This is a blog dedicated to a personal interpretation of political news of the day. I attempt to be as knowledgeable as possible before commenting and committing my thoughts to a day's communication.

Monday, January 11, 2016

Tyrants and Dictators

"The tanks fire all day and we have nowhere left to hide."
"People are dying in their own homes. Our schools and our infrastructure has been destroyed. There is no difference between what is going on here and next door in Iraq and Syria."
Nurettin Kurtay, Kurdish teacher, Cizre, Sirnak province, Turkey

"It's a different world here. The east of the country is burning and it feels like no one here has noticed."
"What people here in the west do not realize is that we are one step away from a civil war."
Engin Gur, Kurd, Istanbul, Turkey
Militants of the Kurdistan Workers’ Party, or P.K.K., guard a barricade in Sirnak, Turkey. Credit Cagdas Erdogan/Associated Press

Turkey's president Recep Tayyip Erdogan despises Syrian president Bashar al-Assad for his intolerance, his brutality, his unstoppable violence against his own population. Of course, Assad is an Alawite Shiite, and his military has been killing Syrian Sunnis who have protested against the unequal treatment their Islamic sect has been treated to by the regime. Assad responded by calling them all scum and terrorists. And since he regarded them as terrorists and not citizens he attacked.

Turkish Kurds have agitated for a very long time for autonomy for themselves as a distinct people. The Kurds have lived in areas now occupied in part by Iran, Syria, Turkey and Iraq since time immemorial. When the colonialist powers of Britain and France decided to partition the Middle East they overlooked the need for Kurds to rule themselves; effectively abandoning them to the disdain of those who ruled within the new borders.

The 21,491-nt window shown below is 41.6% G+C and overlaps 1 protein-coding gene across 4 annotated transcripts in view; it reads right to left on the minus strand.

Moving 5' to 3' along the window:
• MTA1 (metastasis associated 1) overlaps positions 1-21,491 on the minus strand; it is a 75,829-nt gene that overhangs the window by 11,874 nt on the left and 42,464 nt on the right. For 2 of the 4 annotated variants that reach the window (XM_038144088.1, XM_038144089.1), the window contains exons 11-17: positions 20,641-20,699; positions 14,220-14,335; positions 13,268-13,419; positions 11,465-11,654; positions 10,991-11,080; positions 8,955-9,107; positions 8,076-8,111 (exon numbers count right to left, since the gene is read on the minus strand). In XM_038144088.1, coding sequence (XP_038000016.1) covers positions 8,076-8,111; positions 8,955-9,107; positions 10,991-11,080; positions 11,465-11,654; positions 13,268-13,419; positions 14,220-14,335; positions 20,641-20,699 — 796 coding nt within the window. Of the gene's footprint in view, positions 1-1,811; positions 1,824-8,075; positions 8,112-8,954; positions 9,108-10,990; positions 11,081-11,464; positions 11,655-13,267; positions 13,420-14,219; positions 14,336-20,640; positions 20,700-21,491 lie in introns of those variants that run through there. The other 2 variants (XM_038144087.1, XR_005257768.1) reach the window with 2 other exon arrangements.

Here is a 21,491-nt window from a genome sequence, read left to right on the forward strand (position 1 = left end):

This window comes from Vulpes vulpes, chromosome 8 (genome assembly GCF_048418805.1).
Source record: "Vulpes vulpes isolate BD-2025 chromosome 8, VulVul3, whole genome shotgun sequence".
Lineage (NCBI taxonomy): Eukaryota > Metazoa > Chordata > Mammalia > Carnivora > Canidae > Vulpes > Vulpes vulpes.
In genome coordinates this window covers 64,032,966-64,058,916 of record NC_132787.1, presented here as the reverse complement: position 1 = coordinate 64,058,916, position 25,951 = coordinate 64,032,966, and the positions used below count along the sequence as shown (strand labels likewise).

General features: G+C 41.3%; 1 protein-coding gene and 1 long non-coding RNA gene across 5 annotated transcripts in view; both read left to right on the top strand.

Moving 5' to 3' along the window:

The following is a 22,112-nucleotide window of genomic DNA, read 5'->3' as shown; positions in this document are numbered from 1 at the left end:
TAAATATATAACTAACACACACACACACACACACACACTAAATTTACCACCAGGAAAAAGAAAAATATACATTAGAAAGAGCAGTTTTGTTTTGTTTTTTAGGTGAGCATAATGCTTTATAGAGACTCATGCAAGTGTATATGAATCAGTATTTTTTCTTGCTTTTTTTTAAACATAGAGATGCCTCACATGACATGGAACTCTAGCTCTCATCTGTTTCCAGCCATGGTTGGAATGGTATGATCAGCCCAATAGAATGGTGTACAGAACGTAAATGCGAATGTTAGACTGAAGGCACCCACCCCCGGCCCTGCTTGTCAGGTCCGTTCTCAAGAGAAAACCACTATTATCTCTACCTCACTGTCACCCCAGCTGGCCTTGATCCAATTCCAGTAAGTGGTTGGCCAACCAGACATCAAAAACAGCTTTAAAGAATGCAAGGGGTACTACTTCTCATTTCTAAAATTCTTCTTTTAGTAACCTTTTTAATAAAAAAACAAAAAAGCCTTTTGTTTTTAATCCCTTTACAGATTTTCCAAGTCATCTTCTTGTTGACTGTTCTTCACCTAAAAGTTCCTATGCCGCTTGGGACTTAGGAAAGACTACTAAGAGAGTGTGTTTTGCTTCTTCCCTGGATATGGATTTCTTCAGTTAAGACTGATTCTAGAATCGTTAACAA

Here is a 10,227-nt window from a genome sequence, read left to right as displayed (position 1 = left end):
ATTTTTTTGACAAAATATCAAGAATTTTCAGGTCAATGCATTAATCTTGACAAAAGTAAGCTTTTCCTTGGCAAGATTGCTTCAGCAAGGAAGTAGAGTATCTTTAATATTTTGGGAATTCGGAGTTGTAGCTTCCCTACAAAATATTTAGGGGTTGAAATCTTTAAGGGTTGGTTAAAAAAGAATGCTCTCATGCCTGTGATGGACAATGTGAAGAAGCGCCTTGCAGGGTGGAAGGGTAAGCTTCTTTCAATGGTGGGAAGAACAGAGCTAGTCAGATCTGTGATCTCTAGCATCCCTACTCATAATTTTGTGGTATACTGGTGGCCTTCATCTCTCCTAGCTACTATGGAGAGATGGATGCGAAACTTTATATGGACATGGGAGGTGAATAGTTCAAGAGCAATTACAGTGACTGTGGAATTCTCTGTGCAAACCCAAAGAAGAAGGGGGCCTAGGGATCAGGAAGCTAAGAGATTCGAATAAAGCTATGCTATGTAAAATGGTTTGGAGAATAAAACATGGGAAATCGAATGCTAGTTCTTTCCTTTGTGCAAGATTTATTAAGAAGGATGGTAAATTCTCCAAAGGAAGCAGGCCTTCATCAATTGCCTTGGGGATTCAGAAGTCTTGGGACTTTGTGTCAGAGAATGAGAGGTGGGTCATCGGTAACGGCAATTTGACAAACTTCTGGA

A ceasefire that had put a stop to the mutual attacks between the Turkish military and the Kurdish militias was lifted when President Erdogan saw his Justice and Development party lose its majority status in an election that brought a Kurdish party allied with the Kurdistan Workers' Party to a significant position through electoral votes in Turkey's parliament.

Erdogan saw an opportunity to inflame Turkish public opinion against the Kurds before a follow-up election by engineering a renewed Kurdish revolt, the result of which was to bring him back to majority status so he could engineer a constitutional alteration that would permit him to remain in power past his mandated end of service.

While Erdogan doesn't recognize his vicious violence against the Kurdish population of Turkey as having any resemblance to Assad's murderous campaign against Sunni Syrians, the resemblance is there and it is starkly obvious. The volatile autocrat who screamed abuse at Israel for 'violating the rights of the Palestinians' and affirming support for terrorist Hamas dedicated to obliterating Israel from the Middle East is in fact no different from all the other totalitarian despots that thrive there.

Except that Turkey is a member of NATO. And that Turkey aspires to become a member of the European Union. And the counterinsurgency campaign that Turkey is waging against its Kurdish population represents yet another Middle Eastern blood campaign. Viewing the gains made by Syria's Kurdish militias as the Islamic State terrorists find themselves embattled in their bid to enlarge their caliphate, it's just as well to remember that Erdogan supported ISIL, and deplores the Syrian Kurdish alliance with Turkey's Kurds.

Just as Syria's butcher has made it his mission to starve out his Sunni civilian populations through sieges to augment barrel-bombing them, so too does Erdogan bomb towns in the province of Sirnak, and place them under siege. As the Syrian regime has murdered hundreds of thousands and created millions of refugees, so too has the Turkish regime created their own hundreds of thousands fleeing in panic from their destroyed towns and homes.

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